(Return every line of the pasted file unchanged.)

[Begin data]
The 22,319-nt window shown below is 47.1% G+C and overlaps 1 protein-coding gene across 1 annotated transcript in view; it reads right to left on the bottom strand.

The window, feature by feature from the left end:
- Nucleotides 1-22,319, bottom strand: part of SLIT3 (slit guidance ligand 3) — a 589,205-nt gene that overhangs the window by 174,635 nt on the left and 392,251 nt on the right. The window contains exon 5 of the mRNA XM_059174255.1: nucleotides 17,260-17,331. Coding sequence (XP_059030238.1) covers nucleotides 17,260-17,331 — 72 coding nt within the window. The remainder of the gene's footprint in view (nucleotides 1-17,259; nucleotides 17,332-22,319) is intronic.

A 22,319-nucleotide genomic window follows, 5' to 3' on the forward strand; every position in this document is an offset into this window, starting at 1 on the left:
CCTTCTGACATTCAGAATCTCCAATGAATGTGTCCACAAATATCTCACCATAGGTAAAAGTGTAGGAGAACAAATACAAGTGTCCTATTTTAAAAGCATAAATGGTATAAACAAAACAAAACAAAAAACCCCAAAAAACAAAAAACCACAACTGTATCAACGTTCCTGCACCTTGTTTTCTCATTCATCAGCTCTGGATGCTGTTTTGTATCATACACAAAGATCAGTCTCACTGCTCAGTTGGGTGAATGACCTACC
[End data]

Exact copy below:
The 22,319-nt window shown below is 47.1% G+C and overlaps 1 protein-coding gene across 1 annotated transcript in view; it reads right to left on the bottom strand.

The window, feature by feature from the left end:
- Nucleotides 1-22,319, bottom strand: part of SLIT3 (slit guidance ligand 3) — a 589,205-nt gene that overhangs the window by 174,635 nt on the left and 392,251 nt on the right. The window contains exon 5 of the mRNA XM_059174255.1: nucleotides 17,260-17,331. Coding sequence (XP_059030238.1) covers nucleotides 17,260-17,331 — 72 coding nt within the window. The remainder of the gene's footprint in view (nucleotides 1-17,259; nucleotides 17,332-22,319) is intronic.

A 22,319-nucleotide genomic window follows, 5' to 3' on the forward strand; every position in this document is an offset into this window, starting at 1 on the left:
CCTTCTGACATTCAGAATCTCCAATGAATGTGTCCACAAATATCTCACCATAGGTAAAAGTGTAGGAGAACAAATACAAGTGTCCTATTTTAAAAGCATAAATGGTATAAACAAAACAAAACAAAAAACCCCAAAAAACAAAAAACCACAACTGTATCAACGTTCCTGCACCTTGTTTTCTCATTCATCAGCTCTGGATGCTGTTTTGTATCATACACAAAGATCAGTCTCACTGCTCAGTTGGGTGAATGACCTACC